- Anheuser-Busch InBev, the world’s largest beer company, has a new parental leave policy for salaried employees globally.
- Primary caregivers, who may be of any gender, have a minimum of 16 weeks fully-paid leave, while secondary caregivers have two weeks of fully-paid leave.
- The policy gives new benefits to parents whose children were adopted or surrogate-born and to fathers.
- This standard applies in the 52 countries in which AB InBev operates for salaried employees.
Anheuser-Busch InBev, the world’s biggest beer company, has set a new global parental leave standard for its nearly-200,000 salaried employees in 52 countries.
Under the new policy, primary caregivers, who may or may not be the mother, will receive a minimum of 16 weeks of time off at full pay. Secondary caregivers will receive a minimum of two weeks off at full pay. This policy is inclusive of natural births, adoption, and surrogacy.
“We recognise that families come in different shapes, sizes, and format, and we’ve tried to be as inclusive as possible in this policy,”David Almeida, AB InBev’s Chief People Officer, told Business Insider.
AB InBev was formed as a merger of Belgian-Brazilian brewer InBev and St. Louis-based Anheuser-Busch in 2008. Its brands include Budweiser, Busch, Bud Light, Stella Artois, and Goose Island.
The brewing company’s new parental leave policy also allows for in-vitro fertilization leave and return-to-work transition programs. These programs would vary globally, and Almeida could not provide details on them.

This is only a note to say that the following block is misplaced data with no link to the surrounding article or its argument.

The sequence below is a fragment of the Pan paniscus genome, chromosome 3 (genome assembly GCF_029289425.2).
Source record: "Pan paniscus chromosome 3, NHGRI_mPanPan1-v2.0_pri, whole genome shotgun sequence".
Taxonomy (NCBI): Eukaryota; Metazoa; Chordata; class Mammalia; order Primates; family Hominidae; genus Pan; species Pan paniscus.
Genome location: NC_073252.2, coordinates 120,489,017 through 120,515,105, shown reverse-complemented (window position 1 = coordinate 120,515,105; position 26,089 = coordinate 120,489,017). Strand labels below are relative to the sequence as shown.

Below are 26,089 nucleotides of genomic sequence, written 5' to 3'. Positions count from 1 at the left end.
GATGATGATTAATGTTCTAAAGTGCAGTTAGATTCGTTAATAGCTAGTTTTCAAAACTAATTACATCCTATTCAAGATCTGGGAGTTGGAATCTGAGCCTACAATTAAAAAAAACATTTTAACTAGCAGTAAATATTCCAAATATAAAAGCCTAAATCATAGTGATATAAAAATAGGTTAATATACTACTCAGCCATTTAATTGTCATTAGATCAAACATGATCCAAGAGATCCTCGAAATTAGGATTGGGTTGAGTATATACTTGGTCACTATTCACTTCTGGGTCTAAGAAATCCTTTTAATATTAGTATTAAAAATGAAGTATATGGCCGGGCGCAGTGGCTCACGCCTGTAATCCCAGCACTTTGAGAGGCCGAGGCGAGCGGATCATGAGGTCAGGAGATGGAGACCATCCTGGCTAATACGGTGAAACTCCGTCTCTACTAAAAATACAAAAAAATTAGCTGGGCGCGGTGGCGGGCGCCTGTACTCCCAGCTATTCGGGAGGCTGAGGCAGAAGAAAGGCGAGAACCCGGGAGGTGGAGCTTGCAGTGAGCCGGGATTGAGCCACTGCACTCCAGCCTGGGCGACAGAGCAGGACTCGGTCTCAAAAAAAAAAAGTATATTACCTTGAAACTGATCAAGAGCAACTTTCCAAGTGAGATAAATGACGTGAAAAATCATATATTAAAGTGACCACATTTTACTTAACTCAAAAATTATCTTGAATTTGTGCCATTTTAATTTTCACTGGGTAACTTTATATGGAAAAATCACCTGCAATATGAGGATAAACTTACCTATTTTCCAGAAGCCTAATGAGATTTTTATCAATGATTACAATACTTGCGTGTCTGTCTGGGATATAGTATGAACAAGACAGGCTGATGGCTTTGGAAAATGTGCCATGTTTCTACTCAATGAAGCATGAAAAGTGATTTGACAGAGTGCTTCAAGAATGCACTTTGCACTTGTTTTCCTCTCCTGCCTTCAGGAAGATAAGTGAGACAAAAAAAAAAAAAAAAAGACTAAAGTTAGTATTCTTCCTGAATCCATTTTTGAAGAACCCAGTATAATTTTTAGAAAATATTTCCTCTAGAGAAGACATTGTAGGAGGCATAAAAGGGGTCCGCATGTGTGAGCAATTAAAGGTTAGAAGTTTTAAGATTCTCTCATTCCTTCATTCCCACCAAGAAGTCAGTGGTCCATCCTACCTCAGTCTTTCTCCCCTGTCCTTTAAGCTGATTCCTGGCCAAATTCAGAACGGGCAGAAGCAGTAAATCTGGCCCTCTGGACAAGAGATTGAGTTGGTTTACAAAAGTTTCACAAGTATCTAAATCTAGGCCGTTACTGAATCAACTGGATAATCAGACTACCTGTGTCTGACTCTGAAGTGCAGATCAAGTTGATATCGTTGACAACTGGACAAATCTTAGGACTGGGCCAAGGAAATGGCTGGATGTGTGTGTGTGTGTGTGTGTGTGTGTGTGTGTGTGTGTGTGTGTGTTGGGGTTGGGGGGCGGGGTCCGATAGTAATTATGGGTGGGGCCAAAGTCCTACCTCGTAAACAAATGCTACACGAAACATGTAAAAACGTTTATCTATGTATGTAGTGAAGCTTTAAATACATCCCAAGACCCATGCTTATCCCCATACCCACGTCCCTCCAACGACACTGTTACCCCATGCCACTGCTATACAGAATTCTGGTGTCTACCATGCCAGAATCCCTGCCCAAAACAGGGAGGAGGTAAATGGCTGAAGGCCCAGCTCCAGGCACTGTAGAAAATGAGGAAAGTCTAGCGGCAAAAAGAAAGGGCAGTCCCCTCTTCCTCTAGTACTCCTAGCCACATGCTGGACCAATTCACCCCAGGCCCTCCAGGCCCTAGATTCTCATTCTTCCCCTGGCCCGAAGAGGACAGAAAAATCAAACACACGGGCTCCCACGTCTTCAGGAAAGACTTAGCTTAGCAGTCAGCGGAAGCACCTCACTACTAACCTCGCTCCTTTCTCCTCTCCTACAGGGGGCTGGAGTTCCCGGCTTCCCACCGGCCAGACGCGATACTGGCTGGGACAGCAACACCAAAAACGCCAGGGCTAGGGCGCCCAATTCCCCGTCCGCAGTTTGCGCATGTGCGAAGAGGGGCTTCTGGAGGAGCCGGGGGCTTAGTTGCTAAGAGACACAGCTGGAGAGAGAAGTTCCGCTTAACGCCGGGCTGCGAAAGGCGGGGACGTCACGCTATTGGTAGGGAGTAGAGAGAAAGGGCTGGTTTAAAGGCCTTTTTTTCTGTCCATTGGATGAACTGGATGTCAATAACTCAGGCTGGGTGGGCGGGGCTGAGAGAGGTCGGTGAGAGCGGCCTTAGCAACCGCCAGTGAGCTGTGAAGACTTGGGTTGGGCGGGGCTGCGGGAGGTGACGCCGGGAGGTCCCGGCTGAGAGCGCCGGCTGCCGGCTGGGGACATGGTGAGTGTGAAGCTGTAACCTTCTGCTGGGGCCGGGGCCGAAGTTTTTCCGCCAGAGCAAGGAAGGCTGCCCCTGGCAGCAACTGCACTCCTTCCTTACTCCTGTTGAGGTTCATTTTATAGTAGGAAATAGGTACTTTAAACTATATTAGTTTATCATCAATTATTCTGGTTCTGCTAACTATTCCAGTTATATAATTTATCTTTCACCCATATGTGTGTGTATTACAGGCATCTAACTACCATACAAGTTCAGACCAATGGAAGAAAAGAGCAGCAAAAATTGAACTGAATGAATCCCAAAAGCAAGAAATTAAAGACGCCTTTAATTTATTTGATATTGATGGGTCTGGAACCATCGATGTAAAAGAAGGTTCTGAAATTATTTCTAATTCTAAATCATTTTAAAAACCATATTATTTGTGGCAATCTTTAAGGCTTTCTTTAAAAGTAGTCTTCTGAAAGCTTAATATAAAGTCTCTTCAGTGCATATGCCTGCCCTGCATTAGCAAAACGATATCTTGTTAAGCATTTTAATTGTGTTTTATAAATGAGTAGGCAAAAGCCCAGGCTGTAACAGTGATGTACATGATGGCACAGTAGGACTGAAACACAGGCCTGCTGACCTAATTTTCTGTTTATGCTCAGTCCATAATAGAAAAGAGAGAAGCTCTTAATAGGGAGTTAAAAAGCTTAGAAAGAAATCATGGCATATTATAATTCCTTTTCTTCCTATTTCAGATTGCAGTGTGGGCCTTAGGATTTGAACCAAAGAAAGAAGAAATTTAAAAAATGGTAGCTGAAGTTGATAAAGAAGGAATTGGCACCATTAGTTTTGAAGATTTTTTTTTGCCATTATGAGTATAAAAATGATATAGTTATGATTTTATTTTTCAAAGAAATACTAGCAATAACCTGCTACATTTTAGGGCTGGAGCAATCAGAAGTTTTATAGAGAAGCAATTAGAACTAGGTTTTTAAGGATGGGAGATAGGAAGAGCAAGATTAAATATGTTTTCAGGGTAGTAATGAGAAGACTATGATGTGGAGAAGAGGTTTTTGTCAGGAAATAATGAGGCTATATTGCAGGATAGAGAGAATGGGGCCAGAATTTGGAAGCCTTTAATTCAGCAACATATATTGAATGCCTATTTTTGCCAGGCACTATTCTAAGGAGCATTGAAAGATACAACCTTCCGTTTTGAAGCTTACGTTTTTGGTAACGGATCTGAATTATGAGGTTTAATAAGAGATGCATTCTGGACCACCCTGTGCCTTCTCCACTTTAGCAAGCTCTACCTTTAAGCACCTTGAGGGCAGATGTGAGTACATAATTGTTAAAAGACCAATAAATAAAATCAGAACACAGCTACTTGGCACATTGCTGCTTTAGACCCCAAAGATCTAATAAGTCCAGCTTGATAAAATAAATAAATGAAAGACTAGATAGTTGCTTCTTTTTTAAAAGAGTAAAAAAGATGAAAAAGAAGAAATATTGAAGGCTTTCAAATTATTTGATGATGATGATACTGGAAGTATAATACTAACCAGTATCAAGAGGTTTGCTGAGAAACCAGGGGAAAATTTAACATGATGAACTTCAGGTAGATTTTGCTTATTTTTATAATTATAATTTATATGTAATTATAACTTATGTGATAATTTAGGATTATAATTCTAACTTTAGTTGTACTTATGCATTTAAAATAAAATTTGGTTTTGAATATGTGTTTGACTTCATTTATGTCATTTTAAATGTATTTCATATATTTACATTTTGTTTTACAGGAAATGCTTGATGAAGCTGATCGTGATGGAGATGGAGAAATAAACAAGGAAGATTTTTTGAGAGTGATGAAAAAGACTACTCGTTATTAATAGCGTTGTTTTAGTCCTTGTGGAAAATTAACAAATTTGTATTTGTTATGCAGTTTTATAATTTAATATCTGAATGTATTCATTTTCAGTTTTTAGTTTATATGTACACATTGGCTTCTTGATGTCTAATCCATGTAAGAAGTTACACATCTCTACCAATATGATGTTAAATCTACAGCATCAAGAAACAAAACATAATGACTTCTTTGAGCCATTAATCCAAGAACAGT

Previously, the Leuven, Belgium-based company’s parental leave policy included language about the “birth parent” rather than the “primary caregiver,” as it does now.The birth parent could previously have eight weeks of maternity leave along with eight weeks of parental bonding leave for a total of 16 weeks.
Under the old policy, adoptive parents or fathers who chose to be the primary caregivers were not be able to take 16 weeks of paid leave. Now they can.
Language in family leave policies has attracted controversy in recent years. Fathers at JPMorgan Chase and CNN have sued their employers for not providing biological fathers the opportunity to have the same amount of paid leave after childbirth.
AB InBev’s new global standard for paid leave is an improvement upon the primary caregiver laws in 33 of its 52 countries, Almeida said. Employees in Africa, Asia-Pacific North, and Latin America zones will particularly benefit.
“We are raising the bar in a significant way,” Almeida told Business Insider.
While AB InBev’s nearly-200,000 salaried employees worldwide fall under the new policy, Almeida said contractors are not required to follow these same policies, and benefits vary worldwide for AB InBev’s hourly workforce. In the US, for example, hourly workers will not receive the benefit.
Almeida said the company’s “massive global footprint” could set an example for the other countries in which AB InBev has a presence.
“Our leadership, in many ways, can be a positive influence,” Almeida said. “In a lot of the markets where we operate, where we have a very strong presence, we tend to lead the way and other companies follow.”
While companies like Netflix and Facebook have engaged in an “arms race” for excellent company benefits, those luxuries usually only extend to salaried office workers. The US, alone among industrialized nations, has no national parental leave policy.
In the case of AB InBev, Almeida said their parental leave coverage is still developing in America and globally.
“This policy is something that’s in progress,” Almeida told Business Insider. “Our initiatives on diversity and inclusion are fluid and progressing.”
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